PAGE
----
As you can see, there are many options for financing your repo car purchase. Repossessions are lower in price to begin with, so when you choose the right financing option, you can expect reasonable monthly payments that won’t break the bank.

car keys buying a car

Car Fees to Expect When Buying a Used Car

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Buying a new vehicle is an exciting experience, that is, until you see the number of fees you’re hit with! Some of these fees are conveniently rolled into your monthly payments, but you still want to be aware of what extra things you have to cover. You don’t want to get stuck paying for fees that aren’t really necessary. 

Below we’ll cover the most common fees you encounter when purchasing a new or used vehicle. Keep in mind that every state is different in how they charge sales tax on trade-ins and rebates. Plus, most states don’t have a cap on documentation fees, so they can range from $50-$400 or more depending on where you live.

What Fees Can I Expect When Purchasing a Car? 

Generally speaking, there are three categories of fees you will encounter when purchasing a used or repossessed vehicle:

  • Title and registration fees. When you buy a used car, you’ll need to transfer the title and register the vehicle in your name. Without a title in your name, there is no way to prove that you are the owner of the vehicle. 
  • Used car sales tax. You’ll probably have to pay a used car sales tax when purchasing a pre-owned vehicle. The amount you pay depends on the state you’re buying the car in. 
  • Documentation fee. Most states require you to pay a documentation fee before driving away with the vehicle. This fee covers things like processing paperwork, storing documents and writing up contracts. 

Aside from these fees, you may have to pay the following as well: 

  • Export and shipping fees. If you purchase a repossessed vehicle from a different state, consider how you’ll get the car. You may have to pay a third party to ship the repo to you.
  • Sales taxes. Depending on your state, you may have to pay sales taxes on the vehicle. Some factors can influence the taxes you pay, such as trading in another vehicle or qualifying for rebates and incentives. 
  • Repairs. Cars sold through auctions often need some repairs, so be sure to factor these into your cost. It’s best to stick with cars and trucks that only require light repair work like tire and break changes. 

Shop for Your New Car with RepoFinder

Are you thinking about buying a repossessed car from an online site like RepoFinder.com? Many people have had great experiences with their purchases through us. We have a full list of banks, credit unions and lenders that are selling cars, trucks and recreational vehicles. Most are in great condition and ready for a new owner! Browse our site today and find your dream vehicle. 

man shopping for cars online

Tips for Online Car Shopping During Coronavirus

Car dealerships remain open during the COVID-19 pandemic because they are considered essential services. If your car tanks, you’ll need a new one after all. However, the pandemic is changing the way people shop for vehicles. Rather than coming into the showroom and being in close contact with others (car salespeople, financing department), you can shop for vehicles online.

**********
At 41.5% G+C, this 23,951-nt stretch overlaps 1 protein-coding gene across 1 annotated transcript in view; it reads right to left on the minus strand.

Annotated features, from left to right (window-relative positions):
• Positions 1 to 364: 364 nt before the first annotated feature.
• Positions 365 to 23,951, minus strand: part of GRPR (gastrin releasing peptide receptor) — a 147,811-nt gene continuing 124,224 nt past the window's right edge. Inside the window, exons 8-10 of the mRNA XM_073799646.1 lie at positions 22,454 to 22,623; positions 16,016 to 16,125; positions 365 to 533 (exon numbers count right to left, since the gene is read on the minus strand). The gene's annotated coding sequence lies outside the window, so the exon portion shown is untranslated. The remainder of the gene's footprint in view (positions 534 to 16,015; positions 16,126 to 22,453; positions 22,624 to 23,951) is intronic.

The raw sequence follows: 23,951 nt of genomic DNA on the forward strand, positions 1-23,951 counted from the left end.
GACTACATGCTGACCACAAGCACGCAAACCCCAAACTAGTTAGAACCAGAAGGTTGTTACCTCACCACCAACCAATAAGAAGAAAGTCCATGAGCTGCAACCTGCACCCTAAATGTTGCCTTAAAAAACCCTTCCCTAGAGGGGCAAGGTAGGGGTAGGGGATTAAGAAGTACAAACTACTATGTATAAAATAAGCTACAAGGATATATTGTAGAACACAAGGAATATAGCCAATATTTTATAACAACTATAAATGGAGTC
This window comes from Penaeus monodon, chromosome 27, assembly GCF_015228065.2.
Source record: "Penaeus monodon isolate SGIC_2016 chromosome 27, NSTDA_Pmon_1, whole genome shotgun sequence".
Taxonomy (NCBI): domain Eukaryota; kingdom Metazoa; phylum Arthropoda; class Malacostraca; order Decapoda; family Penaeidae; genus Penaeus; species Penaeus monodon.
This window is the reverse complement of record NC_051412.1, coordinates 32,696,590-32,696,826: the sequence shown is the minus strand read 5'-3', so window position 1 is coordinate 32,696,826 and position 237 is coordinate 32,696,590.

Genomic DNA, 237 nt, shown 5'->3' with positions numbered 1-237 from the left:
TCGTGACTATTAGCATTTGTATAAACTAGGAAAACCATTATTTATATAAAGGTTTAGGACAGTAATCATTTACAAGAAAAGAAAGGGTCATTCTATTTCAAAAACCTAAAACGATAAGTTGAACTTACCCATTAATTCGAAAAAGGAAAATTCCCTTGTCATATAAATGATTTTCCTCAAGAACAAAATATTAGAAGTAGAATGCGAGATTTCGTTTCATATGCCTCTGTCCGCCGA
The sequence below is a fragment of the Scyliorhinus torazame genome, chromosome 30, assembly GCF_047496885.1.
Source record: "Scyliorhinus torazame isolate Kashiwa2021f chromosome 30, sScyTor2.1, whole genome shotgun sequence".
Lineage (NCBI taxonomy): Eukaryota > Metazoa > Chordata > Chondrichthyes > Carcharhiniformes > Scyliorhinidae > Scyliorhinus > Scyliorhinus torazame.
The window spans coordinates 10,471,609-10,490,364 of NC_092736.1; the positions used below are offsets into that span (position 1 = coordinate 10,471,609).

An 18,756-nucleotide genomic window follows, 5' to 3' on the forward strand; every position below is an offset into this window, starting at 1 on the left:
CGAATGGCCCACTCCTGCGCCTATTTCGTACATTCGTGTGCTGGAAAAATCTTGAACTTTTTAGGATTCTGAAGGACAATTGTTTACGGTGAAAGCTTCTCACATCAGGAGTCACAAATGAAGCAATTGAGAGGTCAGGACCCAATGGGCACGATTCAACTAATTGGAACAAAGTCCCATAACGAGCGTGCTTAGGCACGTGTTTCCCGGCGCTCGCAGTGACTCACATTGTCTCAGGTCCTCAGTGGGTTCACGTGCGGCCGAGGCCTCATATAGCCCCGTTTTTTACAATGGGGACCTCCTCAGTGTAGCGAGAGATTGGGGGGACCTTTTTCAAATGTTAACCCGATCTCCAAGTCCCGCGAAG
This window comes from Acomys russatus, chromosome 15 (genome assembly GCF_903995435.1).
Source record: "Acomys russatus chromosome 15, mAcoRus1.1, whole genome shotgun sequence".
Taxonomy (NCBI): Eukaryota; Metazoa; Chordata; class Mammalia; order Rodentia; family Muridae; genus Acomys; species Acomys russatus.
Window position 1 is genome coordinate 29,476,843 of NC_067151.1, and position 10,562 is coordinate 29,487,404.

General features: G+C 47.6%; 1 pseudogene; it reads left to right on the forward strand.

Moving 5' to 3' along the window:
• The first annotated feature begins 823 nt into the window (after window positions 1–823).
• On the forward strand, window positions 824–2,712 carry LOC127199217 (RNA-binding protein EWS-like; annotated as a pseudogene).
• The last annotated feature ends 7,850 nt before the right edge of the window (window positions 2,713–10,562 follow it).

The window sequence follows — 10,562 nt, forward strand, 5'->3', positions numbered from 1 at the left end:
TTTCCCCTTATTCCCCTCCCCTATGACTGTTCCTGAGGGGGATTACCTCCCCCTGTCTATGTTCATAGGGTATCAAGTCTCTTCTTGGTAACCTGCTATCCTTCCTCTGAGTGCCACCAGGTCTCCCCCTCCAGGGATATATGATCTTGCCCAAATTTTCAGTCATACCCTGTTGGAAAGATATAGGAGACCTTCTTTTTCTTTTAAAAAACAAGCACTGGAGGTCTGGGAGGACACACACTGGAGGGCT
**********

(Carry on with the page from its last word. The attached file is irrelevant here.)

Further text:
If you’re thinking about buying a new car during the pandemic, there are some things you should know. By following the tips below, you can ensure a smooth and successful online transaction whether you’re buying a brand new vehicle or a used repossession. 

Do Your Research 

Research is key when buying a vehicle online. You don’t have someone to show you the ropes and go over the available features, so you’ll have to do this yourself. Most people don’t mind, as it allows them to browse for vehicles at their leisure. If you’re shopping for a repossessed car or truck, keep your expectations realistic. Know what you can afford and the types of vehicles available in your price range. 

Decide Where You’ll Buy From 

Most dealerships have a good selection of inventory online, but they’re not the only ones that sell cars and trucks. You can also go with an online car site that sells all types of vehicles at different price points. Or, you can shop with an online auction site that allows you to bid on the vehicles you want. In addition to cars, RepoFinder.com has pickup trucks, motorcycles, SUVs, RVs, ATVs, boats and even small aircraft. 

Consider the Test Drive 

The one downfall to shopping for cars online is that you can’t test drive them all like you could at a dealership. In fact, you might not be able to take a test drive at all! Not all online car services are accommodating with this type of stuff, so you’ll need to be flexible. Your best bet is to do your research and look for virtual tools that allow you to “drive” and explore the vehicle of your choice. 

Get Used Cars Independently Inspected

Because test drives aren’t always available when shopping online, we recommend getting an independent inspection. When shopping for repossessions, for example, you’ll usually have the chance to inspect the vehicle before signing anything. Bring along someone who knows cars, and if the vehicle is far from home, hire someone local to do a quick inspection. 

Decide How You’ll Get the Car 

Dealerships often deliver vehicles right to your doorstep for a fee. However, other services expect you to come and pick up the car. In this case, you’ll need to coordinate the details. Often times, two people will come down together in one car and then drive both vehicles back home. 

RepoFinder offers a full list of banks and credit unions that are selling repossessed cars, trucks and recreational vehicles. You can do everything online, from viewing the pictures to making a bid. Visit us today and enjoy a safe, convenient way to shop for affordable repossessions in good condition.